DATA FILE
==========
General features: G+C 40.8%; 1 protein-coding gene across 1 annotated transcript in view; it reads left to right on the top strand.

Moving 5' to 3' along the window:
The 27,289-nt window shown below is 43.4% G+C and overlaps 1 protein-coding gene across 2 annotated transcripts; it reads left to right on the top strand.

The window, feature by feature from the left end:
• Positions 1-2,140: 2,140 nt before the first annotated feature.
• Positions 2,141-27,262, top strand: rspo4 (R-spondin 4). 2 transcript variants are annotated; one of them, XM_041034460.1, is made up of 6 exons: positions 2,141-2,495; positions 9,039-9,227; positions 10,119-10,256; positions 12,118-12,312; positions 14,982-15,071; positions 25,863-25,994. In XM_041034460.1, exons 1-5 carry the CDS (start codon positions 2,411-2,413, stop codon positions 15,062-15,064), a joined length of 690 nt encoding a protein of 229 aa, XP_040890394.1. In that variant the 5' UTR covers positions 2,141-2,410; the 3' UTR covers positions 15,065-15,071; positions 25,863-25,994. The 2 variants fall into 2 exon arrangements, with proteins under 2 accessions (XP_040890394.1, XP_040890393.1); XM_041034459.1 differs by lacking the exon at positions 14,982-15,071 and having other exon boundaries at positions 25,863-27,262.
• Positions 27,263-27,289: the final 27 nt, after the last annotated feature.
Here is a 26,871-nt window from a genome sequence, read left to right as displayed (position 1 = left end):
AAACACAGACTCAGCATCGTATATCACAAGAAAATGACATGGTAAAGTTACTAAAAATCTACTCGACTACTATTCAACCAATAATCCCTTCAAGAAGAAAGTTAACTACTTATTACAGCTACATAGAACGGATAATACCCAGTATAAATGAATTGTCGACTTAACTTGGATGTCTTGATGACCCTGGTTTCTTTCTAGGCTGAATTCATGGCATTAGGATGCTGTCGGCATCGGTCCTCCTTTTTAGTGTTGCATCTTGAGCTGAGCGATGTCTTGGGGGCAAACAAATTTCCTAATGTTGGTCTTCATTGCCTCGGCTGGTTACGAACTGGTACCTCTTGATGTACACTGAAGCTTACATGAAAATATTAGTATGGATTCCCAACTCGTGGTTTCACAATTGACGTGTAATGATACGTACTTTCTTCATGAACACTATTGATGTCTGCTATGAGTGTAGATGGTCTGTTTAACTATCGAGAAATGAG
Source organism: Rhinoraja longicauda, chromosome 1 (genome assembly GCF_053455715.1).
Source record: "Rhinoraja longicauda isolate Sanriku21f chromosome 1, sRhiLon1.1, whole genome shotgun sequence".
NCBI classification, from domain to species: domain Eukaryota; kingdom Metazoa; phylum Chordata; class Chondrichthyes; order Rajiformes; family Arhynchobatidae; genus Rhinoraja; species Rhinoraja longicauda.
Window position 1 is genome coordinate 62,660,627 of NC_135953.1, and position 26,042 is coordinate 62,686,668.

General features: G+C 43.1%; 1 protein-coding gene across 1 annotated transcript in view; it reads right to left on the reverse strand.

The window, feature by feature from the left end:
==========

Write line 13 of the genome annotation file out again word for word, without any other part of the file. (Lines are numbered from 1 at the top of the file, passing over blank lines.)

Window position 1 is genome coordinate 62,660,627 of NC_135953.1, and position 26,042 is coordinate 62,686,668.